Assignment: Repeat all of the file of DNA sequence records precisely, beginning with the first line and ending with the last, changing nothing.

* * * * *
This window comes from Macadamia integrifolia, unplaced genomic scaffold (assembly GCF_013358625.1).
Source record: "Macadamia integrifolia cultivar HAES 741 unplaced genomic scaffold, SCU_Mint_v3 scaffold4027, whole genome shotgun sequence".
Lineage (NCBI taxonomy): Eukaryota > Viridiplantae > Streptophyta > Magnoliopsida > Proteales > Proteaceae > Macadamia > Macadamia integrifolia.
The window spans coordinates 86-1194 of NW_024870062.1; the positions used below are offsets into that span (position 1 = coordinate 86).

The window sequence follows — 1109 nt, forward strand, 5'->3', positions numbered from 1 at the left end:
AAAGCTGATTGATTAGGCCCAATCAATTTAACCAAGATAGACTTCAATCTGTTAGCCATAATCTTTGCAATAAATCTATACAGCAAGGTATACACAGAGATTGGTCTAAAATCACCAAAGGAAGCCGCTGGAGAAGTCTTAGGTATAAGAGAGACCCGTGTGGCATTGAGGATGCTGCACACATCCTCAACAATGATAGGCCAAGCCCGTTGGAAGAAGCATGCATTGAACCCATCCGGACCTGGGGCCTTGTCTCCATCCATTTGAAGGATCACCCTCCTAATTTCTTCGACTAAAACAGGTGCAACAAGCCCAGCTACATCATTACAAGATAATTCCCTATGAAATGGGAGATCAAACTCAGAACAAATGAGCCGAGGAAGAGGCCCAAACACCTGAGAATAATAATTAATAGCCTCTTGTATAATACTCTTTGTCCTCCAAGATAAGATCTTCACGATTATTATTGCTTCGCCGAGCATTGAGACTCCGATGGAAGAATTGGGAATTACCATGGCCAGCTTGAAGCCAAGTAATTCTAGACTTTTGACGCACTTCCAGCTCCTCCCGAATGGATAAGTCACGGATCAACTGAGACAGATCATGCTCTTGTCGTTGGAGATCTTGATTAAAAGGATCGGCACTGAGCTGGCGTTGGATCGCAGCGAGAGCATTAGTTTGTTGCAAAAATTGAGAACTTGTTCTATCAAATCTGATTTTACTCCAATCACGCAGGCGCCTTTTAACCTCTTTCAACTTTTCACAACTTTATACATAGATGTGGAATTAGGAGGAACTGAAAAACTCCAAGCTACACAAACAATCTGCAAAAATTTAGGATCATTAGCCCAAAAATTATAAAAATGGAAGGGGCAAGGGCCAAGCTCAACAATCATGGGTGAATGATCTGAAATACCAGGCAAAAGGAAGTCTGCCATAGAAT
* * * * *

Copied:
This window comes from Macadamia integrifolia, unplaced genomic scaffold (assembly GCF_013358625.1).
Source record: "Macadamia integrifolia cultivar HAES 741 unplaced genomic scaffold, SCU_Mint_v3 scaffold4027, whole genome shotgun sequence".
Lineage (NCBI taxonomy): Eukaryota > Viridiplantae > Streptophyta > Magnoliopsida > Proteales > Proteaceae > Macadamia > Macadamia integrifolia.
The window spans coordinates 86-1194 of NW_024870062.1; the positions used below are offsets into that span (position 1 = coordinate 86).

The window sequence follows — 1109 nt, forward strand, 5'->3', positions numbered from 1 at the left end:
AAAGCTGATTGATTAGGCCCAATCAATTTAACCAAGATAGACTTCAATCTGTTAGCCATAATCTTTGCAATAAATCTATACAGCAAGGTATACACAGAGATTGGTCTAAAATCACCAAAGGAAGCCGCTGGAGAAGTCTTAGGTATAAGAGAGACCCGTGTGGCATTGAGGATGCTGCACACATCCTCAACAATGATAGGCCAAGCCCGTTGGAAGAAGCATGCATTGAACCCATCCGGACCTGGGGCCTTGTCTCCATCCATTTGAAGGATCACCCTCCTAATTTCTTCGACTAAAACAGGTGCAACAAGCCCAGCTACATCATTACAAGATAATTCCCTATGAAATGGGAGATCAAACTCAGAACAAATGAGCCGAGGAAGAGGCCCAAACACCTGAGAATAATAATTAATAGCCTCTTGTATAATACTCTTTGTCCTCCAAGATAAGATCTTCACGATTATTATTGCTTCGCCGAGCATTGAGACTCCGATGGAAGAATTGGGAATTACCATGGCCAGCTTGAAGCCAAGTAATTCTAGACTTTTGACGCACTTCCAGCTCCTCCCGAATGGATAAGTCACGGATCAACTGAGACAGATCATGCTCTTGTCGTTGGAGATCTTGATTAAAAGGATCGGCACTGAGCTGGCGTTGGATCGCAGCGAGAGCATTAGTTTGTTGCAAAAATTGAGAACTTGTTCTATCAAATCTGATTTTACTCCAATCACGCAGGCGCCTTTTAACCTCTTTCAACTTTTCACAACTTTATACATAGATGTGGAATTAGGAGGAACTGAAAAACTCCAAGCTACACAAACAATCTGCAAAAATTTAGGATCATTAGCCCAAAAATTATAAAAATGGAAGGGGCAAGGGCCAAGCTCAACAATCATGGGTGAATGATCTGAAATACCAGGCAAAAGGAAGTCTGCCATAGAAT